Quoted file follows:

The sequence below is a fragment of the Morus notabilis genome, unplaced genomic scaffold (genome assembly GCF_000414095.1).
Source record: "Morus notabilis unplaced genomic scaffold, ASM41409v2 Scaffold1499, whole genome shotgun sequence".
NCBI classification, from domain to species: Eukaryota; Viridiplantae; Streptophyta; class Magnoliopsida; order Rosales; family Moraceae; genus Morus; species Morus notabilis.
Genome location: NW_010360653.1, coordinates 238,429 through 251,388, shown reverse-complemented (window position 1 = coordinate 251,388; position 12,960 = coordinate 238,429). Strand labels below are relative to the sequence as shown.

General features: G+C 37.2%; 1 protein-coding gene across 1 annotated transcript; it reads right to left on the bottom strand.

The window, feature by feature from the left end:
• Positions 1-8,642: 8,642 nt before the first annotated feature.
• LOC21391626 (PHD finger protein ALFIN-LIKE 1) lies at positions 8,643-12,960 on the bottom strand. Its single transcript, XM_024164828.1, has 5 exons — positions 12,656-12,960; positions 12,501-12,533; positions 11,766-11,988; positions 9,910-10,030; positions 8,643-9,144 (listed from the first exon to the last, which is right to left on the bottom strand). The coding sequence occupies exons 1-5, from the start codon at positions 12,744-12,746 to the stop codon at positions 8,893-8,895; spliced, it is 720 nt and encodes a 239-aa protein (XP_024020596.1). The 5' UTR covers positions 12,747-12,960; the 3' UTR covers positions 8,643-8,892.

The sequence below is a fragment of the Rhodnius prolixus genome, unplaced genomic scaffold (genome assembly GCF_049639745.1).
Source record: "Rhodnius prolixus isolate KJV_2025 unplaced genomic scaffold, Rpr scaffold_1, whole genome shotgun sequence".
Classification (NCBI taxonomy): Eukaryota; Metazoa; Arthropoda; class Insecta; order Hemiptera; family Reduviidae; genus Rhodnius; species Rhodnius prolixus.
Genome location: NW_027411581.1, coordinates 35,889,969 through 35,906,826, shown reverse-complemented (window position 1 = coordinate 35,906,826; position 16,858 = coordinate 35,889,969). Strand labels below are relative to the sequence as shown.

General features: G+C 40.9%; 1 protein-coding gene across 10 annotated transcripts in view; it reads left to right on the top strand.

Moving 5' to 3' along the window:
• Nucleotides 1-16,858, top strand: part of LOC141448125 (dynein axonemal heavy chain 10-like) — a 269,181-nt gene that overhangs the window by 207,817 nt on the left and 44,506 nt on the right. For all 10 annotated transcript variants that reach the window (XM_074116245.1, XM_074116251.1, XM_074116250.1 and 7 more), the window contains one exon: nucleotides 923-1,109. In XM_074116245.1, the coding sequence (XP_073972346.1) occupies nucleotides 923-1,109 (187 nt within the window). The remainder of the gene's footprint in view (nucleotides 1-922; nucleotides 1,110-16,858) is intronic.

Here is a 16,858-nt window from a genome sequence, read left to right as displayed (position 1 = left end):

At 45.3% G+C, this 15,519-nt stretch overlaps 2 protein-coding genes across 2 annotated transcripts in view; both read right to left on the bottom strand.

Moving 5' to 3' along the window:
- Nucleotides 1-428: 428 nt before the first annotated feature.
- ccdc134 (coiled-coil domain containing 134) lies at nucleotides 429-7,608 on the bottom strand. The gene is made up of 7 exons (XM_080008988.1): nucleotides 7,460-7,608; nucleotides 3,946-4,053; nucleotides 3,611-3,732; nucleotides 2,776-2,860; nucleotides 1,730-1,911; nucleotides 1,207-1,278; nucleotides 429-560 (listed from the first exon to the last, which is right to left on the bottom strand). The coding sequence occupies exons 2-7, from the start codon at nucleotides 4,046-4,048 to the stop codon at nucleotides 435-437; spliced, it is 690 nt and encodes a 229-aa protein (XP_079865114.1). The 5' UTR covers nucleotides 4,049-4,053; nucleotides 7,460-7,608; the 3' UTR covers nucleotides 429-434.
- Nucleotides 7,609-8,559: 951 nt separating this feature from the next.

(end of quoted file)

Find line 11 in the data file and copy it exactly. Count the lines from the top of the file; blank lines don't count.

Classification (NCBI taxonomy): Eukaryota; Metazoa; Arthropoda; class Insecta; order Hemiptera; family Reduviidae; genus Rhodnius; species Rhodnius prolixus.